More Talk about our Tiger...

and some comparisons with other vehicle options.

DSC 2431

Our Tiger has proven to be a terrific choice for us.  After over ten years, fifty-seven countries and over 205,000 miles (325,000 kilometers) through all sorts of conditions we still have never seen a better package for what we are doing.  The many European travelers we met in South America all liked it and told us it would be great for traveling in Europe, and during the six years we spent in Europe, the Tiger continued to attract attention and favorable comment from european RVers.  For us, it is all but perfect.  That said, the Tiger is built to a fairly high standard, but uses normal US RV components and construction standards and we have had a few small issues and have done a few upgrades.  In the 10 1/2 years of its life, we have lived full time in ours for the equivelent of more than eight years, which equates to many years of "normal" summertime or weekend use for most folks and the Tiger has held up very, very well to this use.  We have not had any structural issues at all despite more than 20,000 of those miles being on unpaved roads.  Update 2016:  See our 2016 Tiger Refit 1 report for further discussion of how our Tiger has held up.

For us, the greatest strength of the Tiger is the basic floor plan, which provides more living space and a much roomier feel than any truck camper or van conversion anywhere near the Tiger's size.  Virtually all of the many folks who have come into our unit (it does generate a lot of attention) comment on the amazingly roomy interior.  The use of the L-shaped couch in place of the more common dinette makes for both more comfortable seating and more open floorspace, always at a premium in a small unit.  At 7'3" wide, the Tiger is wider than a standard van body, but narrower than most truck campers or other RVs.  Even so, it has an interior that is more open and spacious than much larger campers.  Provan has been building the basic Tiger, now called the Bengal, since 1992 utilizing the identical floor plan, and as a result there is not a wasted inch anywhere.  Everything is very well thought out and efficient.  

Here are some comparisons that factored into our decision to get the Tiger.  Naturally, these comparisons are all with vehicles available in the US.  There are many more choices available to european buyers, but they are not importable into the states.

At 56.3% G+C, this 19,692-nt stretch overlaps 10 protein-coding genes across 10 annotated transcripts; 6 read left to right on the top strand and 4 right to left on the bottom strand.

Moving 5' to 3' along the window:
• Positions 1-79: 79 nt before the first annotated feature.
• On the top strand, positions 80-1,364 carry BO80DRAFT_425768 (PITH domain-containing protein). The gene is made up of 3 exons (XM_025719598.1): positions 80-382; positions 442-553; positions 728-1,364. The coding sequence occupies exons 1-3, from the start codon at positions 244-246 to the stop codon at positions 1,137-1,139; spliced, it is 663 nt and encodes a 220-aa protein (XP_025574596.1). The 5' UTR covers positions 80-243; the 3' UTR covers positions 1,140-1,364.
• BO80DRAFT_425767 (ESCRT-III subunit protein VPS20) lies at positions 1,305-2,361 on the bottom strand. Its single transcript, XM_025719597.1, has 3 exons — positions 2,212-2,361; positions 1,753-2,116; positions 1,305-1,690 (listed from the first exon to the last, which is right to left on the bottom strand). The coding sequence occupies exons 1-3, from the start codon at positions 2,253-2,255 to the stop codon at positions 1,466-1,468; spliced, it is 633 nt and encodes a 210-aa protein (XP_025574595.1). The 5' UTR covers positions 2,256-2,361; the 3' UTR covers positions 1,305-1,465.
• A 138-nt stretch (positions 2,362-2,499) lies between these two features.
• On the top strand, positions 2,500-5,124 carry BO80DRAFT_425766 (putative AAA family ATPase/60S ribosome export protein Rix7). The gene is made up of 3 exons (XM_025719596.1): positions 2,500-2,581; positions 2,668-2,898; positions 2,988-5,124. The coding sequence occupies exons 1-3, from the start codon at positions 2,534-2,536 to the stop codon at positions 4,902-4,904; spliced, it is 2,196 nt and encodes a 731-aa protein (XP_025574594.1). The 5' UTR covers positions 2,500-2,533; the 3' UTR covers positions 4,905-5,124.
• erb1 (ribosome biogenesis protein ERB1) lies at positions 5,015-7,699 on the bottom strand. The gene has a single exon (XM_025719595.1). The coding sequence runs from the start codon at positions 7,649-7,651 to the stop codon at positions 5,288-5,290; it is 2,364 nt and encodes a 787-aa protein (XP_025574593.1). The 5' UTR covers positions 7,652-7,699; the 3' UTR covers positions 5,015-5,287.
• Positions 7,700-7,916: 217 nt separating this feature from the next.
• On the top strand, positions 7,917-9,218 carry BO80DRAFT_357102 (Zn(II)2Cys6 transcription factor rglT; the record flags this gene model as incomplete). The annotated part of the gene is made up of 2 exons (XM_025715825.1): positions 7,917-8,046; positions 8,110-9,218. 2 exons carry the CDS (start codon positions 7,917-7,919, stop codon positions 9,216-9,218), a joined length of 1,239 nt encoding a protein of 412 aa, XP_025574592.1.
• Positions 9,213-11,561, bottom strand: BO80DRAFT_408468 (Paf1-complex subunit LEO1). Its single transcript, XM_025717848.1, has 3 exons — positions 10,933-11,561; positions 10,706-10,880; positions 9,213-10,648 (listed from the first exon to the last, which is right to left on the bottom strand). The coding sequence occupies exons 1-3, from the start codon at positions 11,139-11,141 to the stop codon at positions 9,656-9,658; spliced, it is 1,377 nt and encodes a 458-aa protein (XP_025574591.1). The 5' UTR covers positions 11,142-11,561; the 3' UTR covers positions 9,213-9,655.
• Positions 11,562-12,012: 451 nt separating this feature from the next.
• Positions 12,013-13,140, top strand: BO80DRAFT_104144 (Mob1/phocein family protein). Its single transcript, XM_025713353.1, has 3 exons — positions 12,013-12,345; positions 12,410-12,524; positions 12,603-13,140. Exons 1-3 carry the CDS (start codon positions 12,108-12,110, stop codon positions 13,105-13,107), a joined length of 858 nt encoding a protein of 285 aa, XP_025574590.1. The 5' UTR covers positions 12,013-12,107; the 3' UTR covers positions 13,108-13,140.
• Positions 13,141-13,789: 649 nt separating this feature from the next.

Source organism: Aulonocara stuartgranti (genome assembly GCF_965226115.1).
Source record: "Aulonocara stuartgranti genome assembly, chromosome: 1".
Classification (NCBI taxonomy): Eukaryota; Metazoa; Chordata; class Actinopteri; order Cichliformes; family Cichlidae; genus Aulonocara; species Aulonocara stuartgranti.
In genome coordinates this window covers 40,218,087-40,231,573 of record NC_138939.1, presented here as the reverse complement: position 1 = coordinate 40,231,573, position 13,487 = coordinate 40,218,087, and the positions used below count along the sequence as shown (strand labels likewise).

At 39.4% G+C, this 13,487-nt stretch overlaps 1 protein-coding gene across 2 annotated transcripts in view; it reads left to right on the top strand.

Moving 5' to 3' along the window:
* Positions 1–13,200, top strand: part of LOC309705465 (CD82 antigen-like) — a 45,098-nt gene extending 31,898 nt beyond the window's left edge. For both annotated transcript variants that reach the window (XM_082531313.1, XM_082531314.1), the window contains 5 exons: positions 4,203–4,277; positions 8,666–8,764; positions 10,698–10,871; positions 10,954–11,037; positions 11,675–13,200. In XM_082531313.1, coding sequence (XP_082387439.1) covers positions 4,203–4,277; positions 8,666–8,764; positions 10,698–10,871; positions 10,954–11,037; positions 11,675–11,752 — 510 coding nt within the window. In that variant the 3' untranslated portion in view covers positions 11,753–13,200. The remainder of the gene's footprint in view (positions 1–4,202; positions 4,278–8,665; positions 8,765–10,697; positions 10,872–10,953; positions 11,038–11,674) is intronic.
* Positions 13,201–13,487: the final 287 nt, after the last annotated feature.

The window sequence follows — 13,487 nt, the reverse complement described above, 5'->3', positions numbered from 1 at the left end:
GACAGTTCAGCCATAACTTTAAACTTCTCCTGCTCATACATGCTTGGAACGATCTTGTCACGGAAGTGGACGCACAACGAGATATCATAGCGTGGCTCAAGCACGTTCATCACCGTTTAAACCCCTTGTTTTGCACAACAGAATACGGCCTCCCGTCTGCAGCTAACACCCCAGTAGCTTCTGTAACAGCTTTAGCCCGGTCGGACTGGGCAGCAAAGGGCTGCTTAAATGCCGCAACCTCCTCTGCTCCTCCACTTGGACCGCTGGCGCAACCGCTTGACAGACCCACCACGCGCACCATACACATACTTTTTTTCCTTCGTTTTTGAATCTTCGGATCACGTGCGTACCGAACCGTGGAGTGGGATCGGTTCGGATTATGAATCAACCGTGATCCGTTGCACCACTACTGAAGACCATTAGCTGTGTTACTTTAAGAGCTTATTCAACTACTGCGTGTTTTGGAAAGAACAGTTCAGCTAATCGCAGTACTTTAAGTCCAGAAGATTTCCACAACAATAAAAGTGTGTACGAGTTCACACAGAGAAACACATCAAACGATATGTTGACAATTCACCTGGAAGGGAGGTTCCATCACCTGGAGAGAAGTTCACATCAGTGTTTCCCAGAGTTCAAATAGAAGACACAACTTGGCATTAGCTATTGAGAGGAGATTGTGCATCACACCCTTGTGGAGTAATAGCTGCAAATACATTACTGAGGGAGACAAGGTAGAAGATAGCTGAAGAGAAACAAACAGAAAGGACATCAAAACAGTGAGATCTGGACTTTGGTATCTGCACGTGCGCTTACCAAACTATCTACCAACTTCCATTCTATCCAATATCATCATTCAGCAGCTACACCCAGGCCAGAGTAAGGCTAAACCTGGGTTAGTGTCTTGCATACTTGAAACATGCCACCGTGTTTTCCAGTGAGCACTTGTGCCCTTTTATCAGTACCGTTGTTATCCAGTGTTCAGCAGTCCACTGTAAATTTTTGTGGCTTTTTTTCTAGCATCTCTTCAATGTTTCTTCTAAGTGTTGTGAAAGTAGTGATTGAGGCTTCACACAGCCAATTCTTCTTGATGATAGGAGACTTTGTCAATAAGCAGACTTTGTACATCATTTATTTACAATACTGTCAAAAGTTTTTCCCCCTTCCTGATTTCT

Tiger vs Larger Class C: such as View, Lazy Daze or Born Free.  All the larger units I've seen are simply too big for off the beaten path travel on unpaved roads.  They are often 8' wide (View/Navion are 7 1/2’) and over 10' tall; they have limited ground clearance and long rear overhangs, and of course none of them have four wheel drive.  They can be very comfortable to travel in, but only if you're willing to stay almost entirely on paved roads.

Tiger vs Van Conversion:  I've yet to be in one of these that felt big enough for full time living.  We really wanted a vehicle based on the Sprinter van, but they are very small.  I'm 6' and about 260 lbs; in the Tiger I feel pretty comfortable, in any van I've ever looked at I feel like I can't let my elbows stick out.  There are many nice units in this class, but no factory 4x4, limited ground clearance and small size make them unattractive to us, although one of them may fit your needs perfectly.  2016 Update: Sprinter vans are now available in the US with factory four wheel drive.  This should expand the market considerably in terms of 4x4 vans to be considered.

Tiger vs Overland Adventure Vehicles:  There are more interesting vehicle choices out there now than there were in ’07.  I have not done a great deal of research in this area, but will share some links you may want to explore.  The Overland Adventure market seems to be growing and more vehicles are being developed as time goes on.  In my mind, most of these cannot fairly be compared to a Tiger because they tend to be considerably more expensive and most of them are substantially larger and heavier as well.  They may offer good value for anyone contemplating travel that will really require their more sophisticated systems and more robust build quality, but how much of that is actually necessary depends entirely on the purchaser and their own travel plans.